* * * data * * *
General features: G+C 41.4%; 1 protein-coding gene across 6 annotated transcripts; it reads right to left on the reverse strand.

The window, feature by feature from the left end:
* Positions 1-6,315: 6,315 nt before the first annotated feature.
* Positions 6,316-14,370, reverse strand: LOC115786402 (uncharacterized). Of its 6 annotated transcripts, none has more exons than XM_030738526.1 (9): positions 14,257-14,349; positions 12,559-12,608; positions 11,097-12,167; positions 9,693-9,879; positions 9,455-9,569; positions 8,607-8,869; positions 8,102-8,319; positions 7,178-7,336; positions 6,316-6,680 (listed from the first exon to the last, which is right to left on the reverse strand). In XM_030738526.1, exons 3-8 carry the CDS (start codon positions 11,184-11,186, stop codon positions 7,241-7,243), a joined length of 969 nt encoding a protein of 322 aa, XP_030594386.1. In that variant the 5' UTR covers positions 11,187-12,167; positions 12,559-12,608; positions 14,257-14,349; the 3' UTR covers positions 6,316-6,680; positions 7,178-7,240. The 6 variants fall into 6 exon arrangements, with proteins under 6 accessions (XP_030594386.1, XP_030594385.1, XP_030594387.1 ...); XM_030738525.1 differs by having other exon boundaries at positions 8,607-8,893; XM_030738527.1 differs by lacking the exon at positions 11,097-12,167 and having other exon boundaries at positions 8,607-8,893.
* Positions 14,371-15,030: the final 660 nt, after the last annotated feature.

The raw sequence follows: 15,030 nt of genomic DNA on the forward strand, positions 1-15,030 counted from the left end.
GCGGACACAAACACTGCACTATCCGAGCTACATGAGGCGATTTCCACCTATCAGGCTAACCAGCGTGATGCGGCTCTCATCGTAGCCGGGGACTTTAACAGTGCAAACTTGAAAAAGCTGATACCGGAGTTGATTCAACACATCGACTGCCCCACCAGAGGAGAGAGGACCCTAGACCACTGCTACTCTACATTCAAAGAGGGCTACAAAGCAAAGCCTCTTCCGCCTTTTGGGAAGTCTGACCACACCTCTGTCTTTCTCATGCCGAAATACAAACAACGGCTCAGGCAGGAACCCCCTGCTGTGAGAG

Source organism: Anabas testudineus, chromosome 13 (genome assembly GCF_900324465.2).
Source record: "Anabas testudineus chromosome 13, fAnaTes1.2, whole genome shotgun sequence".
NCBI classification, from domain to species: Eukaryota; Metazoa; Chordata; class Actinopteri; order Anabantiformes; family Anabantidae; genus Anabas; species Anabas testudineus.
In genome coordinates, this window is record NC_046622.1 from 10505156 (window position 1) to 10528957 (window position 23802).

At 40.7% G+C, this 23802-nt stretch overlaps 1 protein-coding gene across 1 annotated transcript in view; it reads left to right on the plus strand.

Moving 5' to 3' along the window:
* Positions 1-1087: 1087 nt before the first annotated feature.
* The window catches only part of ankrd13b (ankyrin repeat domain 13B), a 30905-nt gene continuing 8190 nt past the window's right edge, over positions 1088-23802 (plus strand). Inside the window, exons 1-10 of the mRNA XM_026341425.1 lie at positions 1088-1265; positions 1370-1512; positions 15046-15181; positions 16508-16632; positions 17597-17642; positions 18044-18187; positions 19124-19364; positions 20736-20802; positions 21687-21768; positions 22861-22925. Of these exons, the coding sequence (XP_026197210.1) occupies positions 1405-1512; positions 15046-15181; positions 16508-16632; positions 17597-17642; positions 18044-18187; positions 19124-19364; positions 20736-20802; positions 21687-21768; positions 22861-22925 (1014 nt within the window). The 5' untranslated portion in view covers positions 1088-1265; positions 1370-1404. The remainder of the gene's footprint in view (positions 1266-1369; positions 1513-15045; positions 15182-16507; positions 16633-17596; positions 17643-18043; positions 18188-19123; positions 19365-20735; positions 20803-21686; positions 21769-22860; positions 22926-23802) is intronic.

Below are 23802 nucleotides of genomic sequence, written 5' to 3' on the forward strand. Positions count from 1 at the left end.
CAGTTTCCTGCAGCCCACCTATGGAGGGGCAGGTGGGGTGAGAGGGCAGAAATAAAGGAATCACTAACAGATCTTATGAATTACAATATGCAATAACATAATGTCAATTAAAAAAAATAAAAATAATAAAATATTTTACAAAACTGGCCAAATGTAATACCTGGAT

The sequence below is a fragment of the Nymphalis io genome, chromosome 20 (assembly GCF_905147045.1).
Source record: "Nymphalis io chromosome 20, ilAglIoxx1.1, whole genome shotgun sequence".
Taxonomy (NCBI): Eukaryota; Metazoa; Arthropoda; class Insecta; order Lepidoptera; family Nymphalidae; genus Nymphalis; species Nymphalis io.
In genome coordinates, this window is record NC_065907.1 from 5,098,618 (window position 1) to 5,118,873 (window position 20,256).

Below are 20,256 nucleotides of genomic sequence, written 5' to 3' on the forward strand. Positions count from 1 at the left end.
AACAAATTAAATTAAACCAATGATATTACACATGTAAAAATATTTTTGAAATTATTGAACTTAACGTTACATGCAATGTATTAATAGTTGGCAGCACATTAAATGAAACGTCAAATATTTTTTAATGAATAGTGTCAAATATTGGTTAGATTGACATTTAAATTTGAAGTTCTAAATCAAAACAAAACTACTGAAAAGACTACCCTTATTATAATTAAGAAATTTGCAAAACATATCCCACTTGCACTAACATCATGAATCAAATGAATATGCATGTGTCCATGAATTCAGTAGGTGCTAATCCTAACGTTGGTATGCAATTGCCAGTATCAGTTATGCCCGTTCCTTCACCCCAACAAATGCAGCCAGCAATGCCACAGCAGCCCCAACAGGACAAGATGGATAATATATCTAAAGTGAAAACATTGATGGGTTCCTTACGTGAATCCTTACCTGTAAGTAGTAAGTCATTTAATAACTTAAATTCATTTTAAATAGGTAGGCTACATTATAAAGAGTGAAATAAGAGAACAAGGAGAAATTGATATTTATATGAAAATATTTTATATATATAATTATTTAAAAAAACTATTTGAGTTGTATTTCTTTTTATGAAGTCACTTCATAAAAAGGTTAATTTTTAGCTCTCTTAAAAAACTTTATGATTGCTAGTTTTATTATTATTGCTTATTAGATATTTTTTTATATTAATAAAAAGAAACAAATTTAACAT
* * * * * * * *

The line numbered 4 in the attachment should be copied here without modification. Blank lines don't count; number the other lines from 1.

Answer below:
* Positions 6,316-14,370, reverse strand: LOC115786402 (uncharacterized). Of its 6 annotated transcripts, none has more exons than XM_030738526.1 (9): positions 14,257-14,349; positions 12,559-12,608; positions 11,097-12,167; positions 9,693-9,879; positions 9,455-9,569; positions 8,607-8,869; positions 8,102-8,319; positions 7,178-7,336; positions 6,316-6,680 (listed from the first exon to the last, which is right to left on the reverse strand). In XM_030738526.1, exons 3-8 carry the CDS (start codon positions 11,184-11,186, stop codon positions 7,241-7,243), a joined length of 969 nt encoding a protein of 322 aa, XP_030594386.1. In that variant the 5' UTR covers positions 11,187-12,167; positions 12,559-12,608; positions 14,257-14,349; the 3' UTR covers positions 6,316-6,680; positions 7,178-7,240. The 6 variants fall into 6 exon arrangements, with proteins under 6 accessions (XP_030594386.1, XP_030594385.1, XP_030594387.1 ...); XM_030738525.1 differs by having other exon boundaries at positions 8,607-8,893; XM_030738527.1 differs by lacking the exon at positions 11,097-12,167 and having other exon boundaries at positions 8,607-8,893.